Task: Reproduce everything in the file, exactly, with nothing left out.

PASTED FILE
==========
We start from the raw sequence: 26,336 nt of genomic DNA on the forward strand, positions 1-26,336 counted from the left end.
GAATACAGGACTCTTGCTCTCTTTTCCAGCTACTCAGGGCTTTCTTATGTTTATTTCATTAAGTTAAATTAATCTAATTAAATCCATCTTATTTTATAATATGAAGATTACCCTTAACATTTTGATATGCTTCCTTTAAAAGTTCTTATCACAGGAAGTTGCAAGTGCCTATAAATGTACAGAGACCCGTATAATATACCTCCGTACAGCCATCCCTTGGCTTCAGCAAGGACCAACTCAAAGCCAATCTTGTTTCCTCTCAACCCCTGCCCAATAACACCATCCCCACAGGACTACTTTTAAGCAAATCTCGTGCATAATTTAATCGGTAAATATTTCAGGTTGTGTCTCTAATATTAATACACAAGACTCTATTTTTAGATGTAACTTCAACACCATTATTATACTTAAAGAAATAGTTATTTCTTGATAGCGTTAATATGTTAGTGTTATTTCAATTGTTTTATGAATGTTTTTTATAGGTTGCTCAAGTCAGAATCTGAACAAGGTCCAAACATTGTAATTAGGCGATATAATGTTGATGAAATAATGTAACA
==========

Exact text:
We start from the raw sequence: 26,336 nt of genomic DNA on the forward strand, positions 1-26,336 counted from the left end.
GAATACAGGACTCTTGCTCTCTTTTCCAGCTACTCAGGGCTTTCTTATGTTTATTTCATTAAGTTAAATTAATCTAATTAAATCCATCTTATTTTATAATATGAAGATTACCCTTAACATTTTGATATGCTTCCTTTAAAAGTTCTTATCACAGGAAGTTGCAAGTGCCTATAAATGTACAGAGACCCGTATAATATACCTCCGTACAGCCATCCCTTGGCTTCAGCAAGGACCAACTCAAAGCCAATCTTGTTTCCTCTCAACCCCTGCCCAATAACACCATCCCCACAGGACTACTTTTAAGCAAATCTCGTGCATAATTTAATCGGTAAATATTTCAGGTTGTGTCTCTAATATTAATACACAAGACTCTATTTTTAGATGTAACTTCAACACCATTATTATACTTAAAGAAATAGTTATTTCTTGATAGCGTTAATATGTTAGTGTTATTTCAATTGTTTTATGAATGTTTTTTATAGGTTGCTCAAGTCAGAATCTGAACAAGGTCCAAACATTGTAATTAGGCGATATAATGTTGATGAAATAATGTAACA